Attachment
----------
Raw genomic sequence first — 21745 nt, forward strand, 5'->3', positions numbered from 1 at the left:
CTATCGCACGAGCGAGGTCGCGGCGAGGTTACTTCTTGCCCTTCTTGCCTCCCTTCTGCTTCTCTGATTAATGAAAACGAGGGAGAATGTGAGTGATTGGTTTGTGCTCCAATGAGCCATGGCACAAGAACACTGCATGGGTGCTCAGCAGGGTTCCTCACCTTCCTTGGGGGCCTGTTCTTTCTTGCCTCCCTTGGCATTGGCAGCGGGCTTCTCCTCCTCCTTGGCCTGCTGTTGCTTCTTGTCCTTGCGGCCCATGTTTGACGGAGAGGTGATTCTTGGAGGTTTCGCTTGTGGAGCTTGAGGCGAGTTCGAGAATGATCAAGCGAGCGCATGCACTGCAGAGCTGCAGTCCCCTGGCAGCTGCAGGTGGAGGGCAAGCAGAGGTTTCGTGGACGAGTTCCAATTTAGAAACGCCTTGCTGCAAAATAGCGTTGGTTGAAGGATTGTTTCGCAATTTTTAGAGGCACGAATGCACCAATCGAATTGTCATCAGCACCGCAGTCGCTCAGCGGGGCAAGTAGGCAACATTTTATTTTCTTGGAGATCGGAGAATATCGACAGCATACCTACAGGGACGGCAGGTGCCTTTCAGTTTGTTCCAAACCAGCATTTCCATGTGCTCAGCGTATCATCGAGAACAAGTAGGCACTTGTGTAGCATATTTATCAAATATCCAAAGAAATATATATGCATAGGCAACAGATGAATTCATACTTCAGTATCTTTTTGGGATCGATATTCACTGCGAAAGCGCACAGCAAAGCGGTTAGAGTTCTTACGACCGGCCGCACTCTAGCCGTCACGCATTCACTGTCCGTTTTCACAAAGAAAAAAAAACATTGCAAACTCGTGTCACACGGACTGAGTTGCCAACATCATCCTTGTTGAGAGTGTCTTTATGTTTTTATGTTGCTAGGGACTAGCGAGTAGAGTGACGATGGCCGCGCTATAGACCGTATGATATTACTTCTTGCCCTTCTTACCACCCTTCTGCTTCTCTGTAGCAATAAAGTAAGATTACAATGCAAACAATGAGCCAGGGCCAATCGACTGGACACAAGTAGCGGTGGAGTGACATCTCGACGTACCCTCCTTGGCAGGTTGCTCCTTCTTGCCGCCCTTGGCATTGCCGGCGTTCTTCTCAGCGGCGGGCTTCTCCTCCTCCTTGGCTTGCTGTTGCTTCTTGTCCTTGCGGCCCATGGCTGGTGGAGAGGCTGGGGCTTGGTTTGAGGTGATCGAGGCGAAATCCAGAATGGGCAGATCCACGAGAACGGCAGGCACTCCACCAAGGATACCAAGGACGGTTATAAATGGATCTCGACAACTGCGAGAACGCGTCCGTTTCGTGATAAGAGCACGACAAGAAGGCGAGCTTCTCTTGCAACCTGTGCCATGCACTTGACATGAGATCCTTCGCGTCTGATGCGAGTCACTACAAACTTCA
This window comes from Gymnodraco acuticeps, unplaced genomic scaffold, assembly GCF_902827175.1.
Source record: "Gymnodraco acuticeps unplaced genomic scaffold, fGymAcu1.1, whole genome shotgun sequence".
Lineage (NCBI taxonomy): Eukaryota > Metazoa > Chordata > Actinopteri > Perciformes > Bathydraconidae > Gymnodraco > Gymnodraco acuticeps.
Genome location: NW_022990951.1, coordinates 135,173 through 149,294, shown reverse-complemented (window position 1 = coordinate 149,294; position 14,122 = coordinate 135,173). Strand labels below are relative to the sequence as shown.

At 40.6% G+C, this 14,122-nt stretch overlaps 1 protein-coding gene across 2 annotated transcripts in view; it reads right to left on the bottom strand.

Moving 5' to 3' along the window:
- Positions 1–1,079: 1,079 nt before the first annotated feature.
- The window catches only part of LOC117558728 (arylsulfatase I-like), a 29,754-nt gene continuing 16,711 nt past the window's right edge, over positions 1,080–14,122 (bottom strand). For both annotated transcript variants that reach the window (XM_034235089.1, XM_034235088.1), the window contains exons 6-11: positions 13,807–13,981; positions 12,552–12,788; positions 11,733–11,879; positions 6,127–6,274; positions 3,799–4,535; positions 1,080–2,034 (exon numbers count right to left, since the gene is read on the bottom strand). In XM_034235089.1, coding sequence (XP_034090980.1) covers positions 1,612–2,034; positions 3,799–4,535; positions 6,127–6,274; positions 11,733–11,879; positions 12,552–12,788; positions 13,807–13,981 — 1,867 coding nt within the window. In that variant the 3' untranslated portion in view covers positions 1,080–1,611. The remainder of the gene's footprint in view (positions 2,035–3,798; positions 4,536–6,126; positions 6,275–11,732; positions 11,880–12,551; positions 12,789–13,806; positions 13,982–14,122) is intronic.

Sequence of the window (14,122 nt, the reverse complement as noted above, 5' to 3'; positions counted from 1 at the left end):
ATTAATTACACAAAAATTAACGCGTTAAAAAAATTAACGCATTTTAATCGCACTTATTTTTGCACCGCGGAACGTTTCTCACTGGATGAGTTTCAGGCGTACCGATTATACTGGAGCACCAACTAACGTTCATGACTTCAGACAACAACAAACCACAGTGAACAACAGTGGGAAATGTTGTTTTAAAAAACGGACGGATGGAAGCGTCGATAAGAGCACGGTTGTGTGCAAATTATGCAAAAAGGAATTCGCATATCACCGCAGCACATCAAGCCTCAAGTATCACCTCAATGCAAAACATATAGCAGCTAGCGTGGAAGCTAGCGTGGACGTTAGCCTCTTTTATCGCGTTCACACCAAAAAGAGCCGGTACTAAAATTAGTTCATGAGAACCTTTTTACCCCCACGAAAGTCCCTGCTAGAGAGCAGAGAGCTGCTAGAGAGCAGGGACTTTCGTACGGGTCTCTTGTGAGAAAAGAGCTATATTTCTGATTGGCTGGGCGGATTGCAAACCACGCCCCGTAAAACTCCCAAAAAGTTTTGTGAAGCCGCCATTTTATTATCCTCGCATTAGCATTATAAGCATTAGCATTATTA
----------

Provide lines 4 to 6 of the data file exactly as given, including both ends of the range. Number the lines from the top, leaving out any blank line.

Source record: "Gymnodraco acuticeps unplaced genomic scaffold, fGymAcu1.1, whole genome shotgun sequence".
Lineage (NCBI taxonomy): Eukaryota > Metazoa > Chordata > Actinopteri > Perciformes > Bathydraconidae > Gymnodraco > Gymnodraco acuticeps.
Genome location: NW_022990951.1, coordinates 135,173 through 149,294, shown reverse-complemented (window position 1 = coordinate 149,294; position 14,122 = coordinate 135,173). Strand labels below are relative to the sequence as shown.